Lord of the Flies– Seclusion and Savagery
In William Goldings novel Lord of the Flies, the frequently asked question in todays society is positioned, can isolation, or having no one in your corner, change ones opinions. The novel tells the story of a group of boys, shot down in a plane throughout a war, and now stranded on a deserted island. The protagonist, Ralph, represents civilization on the island, and his counterpart, Jack, represents the concept of savagery. Throughout the unique the fight in between civilization and savagery raves and it is the component of isolation that is questioned as the most crucial factor in the end.
On the island Jack and Ralph stand for extremely different things. Ralph thinks in running a democratic, civilized, system, comparable to the one he has been raised in, and Jack wants to run a dictatorship, with himself as the leader who makes decisions for his tribe. Right after landing on the island, Ralph establishes a democracy by having a vote to elect a leaderHe [Ralph] raised the conch, looks like we ought to have a leader to choose things. (Golding 19). Ralph takes a stand by making an executive decision that a leader must remain in location. The kids also utilize the conch shell as a sign to represent the civilized society they have created. When someone is holding the conch it becomes their rely on speak. Later in the novel, the conch shatters, representing the end of civilization, and the start of Jacks reign. Golding shows Jacks character as intimidating and ominous, therefore scaring those around him. He [Ralph] was intimidated by this uninformed superiority and the offhand authority in Meridews [Jacks] voice (Golding 16). Jacks desire for power from the beginning of the novel is off-putting to all the boys, and honestly, terrifies a number of them. This intimidation factor helps Jack become the savage leader who makes everybody follow his commands. This concept of civilization vs. savagery ororder vs. turmoil is also dealt with in the narrative, The Lotto, by Shirley Jackson. This story has to do with a refined, routine-like town, but in the end, the town folk end up being savages. They let mayhem take over, and they stone a girl to death. This isn’t reasonable! she said. A stone struck her on the side of the head (Jackson pg 6). Like in Lord of the Flies, they all-together end up being savage, and collaborate versus one person.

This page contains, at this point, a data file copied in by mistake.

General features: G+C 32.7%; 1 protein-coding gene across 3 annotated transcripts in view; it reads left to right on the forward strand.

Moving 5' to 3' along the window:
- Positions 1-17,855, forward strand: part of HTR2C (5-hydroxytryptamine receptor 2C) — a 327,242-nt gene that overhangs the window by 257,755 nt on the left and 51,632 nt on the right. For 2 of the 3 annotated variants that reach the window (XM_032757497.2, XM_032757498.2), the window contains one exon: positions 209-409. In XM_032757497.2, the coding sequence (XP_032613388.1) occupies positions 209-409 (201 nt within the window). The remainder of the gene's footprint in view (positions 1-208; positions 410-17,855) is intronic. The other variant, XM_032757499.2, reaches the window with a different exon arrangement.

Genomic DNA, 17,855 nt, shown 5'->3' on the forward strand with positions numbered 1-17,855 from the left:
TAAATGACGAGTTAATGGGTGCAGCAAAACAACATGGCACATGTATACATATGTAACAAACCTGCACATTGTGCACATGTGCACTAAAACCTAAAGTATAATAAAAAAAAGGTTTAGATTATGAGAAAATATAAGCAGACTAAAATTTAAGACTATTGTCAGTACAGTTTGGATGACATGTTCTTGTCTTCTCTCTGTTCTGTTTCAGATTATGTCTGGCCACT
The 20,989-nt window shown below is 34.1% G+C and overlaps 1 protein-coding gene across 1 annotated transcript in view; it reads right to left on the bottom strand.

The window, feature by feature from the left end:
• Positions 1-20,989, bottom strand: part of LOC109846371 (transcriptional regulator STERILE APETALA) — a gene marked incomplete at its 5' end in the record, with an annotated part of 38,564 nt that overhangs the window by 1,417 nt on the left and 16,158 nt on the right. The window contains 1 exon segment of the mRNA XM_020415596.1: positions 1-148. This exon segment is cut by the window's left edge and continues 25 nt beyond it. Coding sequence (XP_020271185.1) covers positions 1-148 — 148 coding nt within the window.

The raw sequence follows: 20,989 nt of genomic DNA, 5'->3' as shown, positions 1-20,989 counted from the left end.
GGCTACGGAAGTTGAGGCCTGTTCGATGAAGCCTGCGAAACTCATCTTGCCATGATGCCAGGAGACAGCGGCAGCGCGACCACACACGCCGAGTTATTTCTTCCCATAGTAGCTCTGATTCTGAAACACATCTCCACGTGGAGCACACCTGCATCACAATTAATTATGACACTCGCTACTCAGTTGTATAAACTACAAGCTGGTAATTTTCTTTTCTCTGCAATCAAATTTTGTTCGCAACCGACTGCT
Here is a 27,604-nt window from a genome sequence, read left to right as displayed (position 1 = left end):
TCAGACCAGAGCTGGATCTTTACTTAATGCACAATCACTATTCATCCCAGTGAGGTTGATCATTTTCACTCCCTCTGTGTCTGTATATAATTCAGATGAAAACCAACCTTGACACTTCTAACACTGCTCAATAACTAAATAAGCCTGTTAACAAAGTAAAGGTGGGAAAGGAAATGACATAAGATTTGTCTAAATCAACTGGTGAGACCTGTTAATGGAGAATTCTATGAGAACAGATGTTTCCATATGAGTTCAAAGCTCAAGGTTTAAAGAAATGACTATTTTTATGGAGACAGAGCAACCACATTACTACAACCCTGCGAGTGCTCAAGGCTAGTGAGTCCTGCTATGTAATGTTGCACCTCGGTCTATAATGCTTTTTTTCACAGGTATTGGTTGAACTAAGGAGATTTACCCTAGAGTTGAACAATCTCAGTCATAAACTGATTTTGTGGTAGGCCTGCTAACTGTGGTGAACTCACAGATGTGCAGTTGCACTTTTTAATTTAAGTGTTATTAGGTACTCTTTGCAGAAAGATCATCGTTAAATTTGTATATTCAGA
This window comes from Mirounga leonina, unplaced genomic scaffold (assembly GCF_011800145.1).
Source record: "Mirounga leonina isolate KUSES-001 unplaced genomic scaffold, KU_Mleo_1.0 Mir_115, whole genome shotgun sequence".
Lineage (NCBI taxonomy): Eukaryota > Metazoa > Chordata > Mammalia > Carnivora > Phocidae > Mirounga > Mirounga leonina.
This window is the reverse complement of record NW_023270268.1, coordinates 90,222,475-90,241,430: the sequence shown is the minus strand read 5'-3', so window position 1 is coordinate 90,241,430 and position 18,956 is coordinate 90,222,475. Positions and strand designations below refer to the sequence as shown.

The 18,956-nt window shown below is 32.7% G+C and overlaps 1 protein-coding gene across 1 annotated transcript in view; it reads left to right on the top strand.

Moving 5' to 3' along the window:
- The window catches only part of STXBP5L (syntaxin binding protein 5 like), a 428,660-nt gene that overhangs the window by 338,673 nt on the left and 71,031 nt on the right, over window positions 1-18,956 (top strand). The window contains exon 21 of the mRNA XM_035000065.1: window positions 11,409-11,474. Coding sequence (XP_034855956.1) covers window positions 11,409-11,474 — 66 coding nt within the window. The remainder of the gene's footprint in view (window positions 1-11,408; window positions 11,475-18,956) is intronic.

When the boys who utilized to belong in Ralphs tribe abandon him, he is left alone with Simon, Piggy, and 2 symbols that represented their civilization: the conch and Piggys glasses. Both Simon and Piggy pass away, and along with them, the conch shatters and Piggys glasses get stolen, symbolizing that all indications of civilization are gone. Before the two people broke up, Ralph goes on a hunt with Jack. Eliminate the pig! Cut his throat! Slam him up! (Golding 130). This is the first indication of Ralph becoming a savage. Ralph finds the thrill in killing that Jack is so consumed with. When Ralph is alone taking care of himself, he has no other choice however to be a savage and to eliminate. He launched himself like a feline, stabbed, snarling, with the spear and the savage doubled up. (Golding 250). Ralph, who was never ever the hunter on the island, has found the enjoyable in killing, and now feels no regret when it is done. Although he is not with the savages, he has actually become one himself. This idea of changing because of your environments is incredibly popular in todays current events. Hannington Dia, news press reporter for News Zone, informs the story of a 14 years of age teen from a not so good location in Brunswick, GA, who eliminated a one years of age baby for the fun of it, then posted it on his Facebook profile for everybody to see.
Thus, general society and environment impact ideas and habits. Ralph subconsciously becomes a savage, and breaks whatever he believed he believed in due to the fact that he had no one to concur and support him. Lord of the Flies offers insight and understanding for why children are impacted by peer pressure and reinforces why it is so important to teach young people to defend what they think in even when nobody seems to be on their side.